This stunning time-lapse sequence of the solar eclipse was captured by Northumberland astro-photographer Ian Glendinning.
Mr Glendinning, who is events officer for the Northumberland Astronomical Society, took the photographs using a filtered telescope in his garden in Holystone in the Coquet Valley.
“I was going to travel elsewhere, but the weather forecast wasn’t very good so I decided that I had as much chance of seeing the eclipse from my garden as anywhere,” he said.
“I already had the solar filters and other kit that you need to safely observe the sun so it was just a case of hoping for a clear sky.
“I had always planned to do a time-lapse sequence, but that was looking extremely unlikely because of the cloud cover, even as late as 8.30am, but then all of a sudden the cloud cleared. It was amazing. I missed the start of the sequence because of the cloud cover, but after it cleared it was fine.”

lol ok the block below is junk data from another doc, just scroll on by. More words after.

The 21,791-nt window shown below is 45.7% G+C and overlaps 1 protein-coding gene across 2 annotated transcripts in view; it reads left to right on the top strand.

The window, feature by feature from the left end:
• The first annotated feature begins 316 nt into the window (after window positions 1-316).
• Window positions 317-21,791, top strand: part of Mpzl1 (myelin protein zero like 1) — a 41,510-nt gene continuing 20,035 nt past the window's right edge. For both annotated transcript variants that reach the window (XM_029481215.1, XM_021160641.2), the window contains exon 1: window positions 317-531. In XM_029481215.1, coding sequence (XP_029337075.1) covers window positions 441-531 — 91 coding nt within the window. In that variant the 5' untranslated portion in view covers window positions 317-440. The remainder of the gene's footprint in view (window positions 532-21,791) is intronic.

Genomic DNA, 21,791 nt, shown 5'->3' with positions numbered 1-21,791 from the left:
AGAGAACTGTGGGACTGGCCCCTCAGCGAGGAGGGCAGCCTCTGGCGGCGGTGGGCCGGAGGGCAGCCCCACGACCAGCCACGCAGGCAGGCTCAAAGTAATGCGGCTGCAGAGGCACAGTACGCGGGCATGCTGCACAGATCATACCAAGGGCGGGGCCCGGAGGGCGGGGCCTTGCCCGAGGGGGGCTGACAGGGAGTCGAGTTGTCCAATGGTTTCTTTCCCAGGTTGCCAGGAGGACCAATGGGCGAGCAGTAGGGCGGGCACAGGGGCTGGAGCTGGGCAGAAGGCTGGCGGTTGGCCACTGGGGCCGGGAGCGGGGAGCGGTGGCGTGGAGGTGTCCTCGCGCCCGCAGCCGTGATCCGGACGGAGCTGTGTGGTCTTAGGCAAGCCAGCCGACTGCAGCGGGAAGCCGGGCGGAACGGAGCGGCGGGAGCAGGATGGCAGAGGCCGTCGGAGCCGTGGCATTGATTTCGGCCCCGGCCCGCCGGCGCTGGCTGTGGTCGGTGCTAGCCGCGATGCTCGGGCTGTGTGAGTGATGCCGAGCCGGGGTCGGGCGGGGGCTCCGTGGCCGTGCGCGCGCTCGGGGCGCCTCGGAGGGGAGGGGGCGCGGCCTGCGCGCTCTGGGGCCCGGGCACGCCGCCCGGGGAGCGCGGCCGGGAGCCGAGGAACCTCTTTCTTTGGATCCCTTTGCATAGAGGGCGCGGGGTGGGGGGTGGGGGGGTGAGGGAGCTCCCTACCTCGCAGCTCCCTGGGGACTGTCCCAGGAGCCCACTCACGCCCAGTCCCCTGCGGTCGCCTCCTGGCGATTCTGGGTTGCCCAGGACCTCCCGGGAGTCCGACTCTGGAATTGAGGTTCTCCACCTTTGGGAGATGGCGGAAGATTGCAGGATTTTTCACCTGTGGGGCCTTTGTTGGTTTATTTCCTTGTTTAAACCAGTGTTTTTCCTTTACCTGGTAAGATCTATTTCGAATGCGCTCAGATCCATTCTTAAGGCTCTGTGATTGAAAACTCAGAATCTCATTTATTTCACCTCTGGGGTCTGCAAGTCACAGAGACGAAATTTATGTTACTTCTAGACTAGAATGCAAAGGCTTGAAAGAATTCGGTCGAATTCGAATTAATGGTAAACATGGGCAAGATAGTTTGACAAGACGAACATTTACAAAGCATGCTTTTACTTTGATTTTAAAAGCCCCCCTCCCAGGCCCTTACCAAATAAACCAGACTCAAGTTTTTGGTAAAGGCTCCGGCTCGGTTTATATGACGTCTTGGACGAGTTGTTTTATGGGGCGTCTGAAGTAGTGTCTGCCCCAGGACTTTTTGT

It was the first time Mr Glendinning has been able to capture an almost total solar eclipse as he was working away in 1999 and did not have his equipment to hand.
I had always planned to do a time-lapse sequence, but that was looking extremely unlikely because of the cloud cover, even as late as 8.30am, but then all of a sudden the cloud cleared. It was amazing.Ian Glendinning, Northumberland Astronomical Society.
However, if he really wants another opportunity, he may not have to wait too long.
“There is a lot of hype about eclipses, but they are not uncommon at all. They are just a natural course of events,” he said.
“Whether they are accessible from where you live is another matter, but most of the time there will be eclipses somewhere in the world. Some people make a habit of travelling around the world to view them. I was quite pleased that this time I only had to walk about three yards.”
Mr Glendinning usually takes photographs of the skies at night and his speciality is the Northern Lights, travelling regularly to Iceland to get the most stunning images.
“I do travel regularly to Iceland to photograph the Northern Lights, but I have also seen them in Northumberland many times,” he said.
“I do like to share my photographs of these things because people should see what is going on over their heads, and it is all totally free to enjoy.”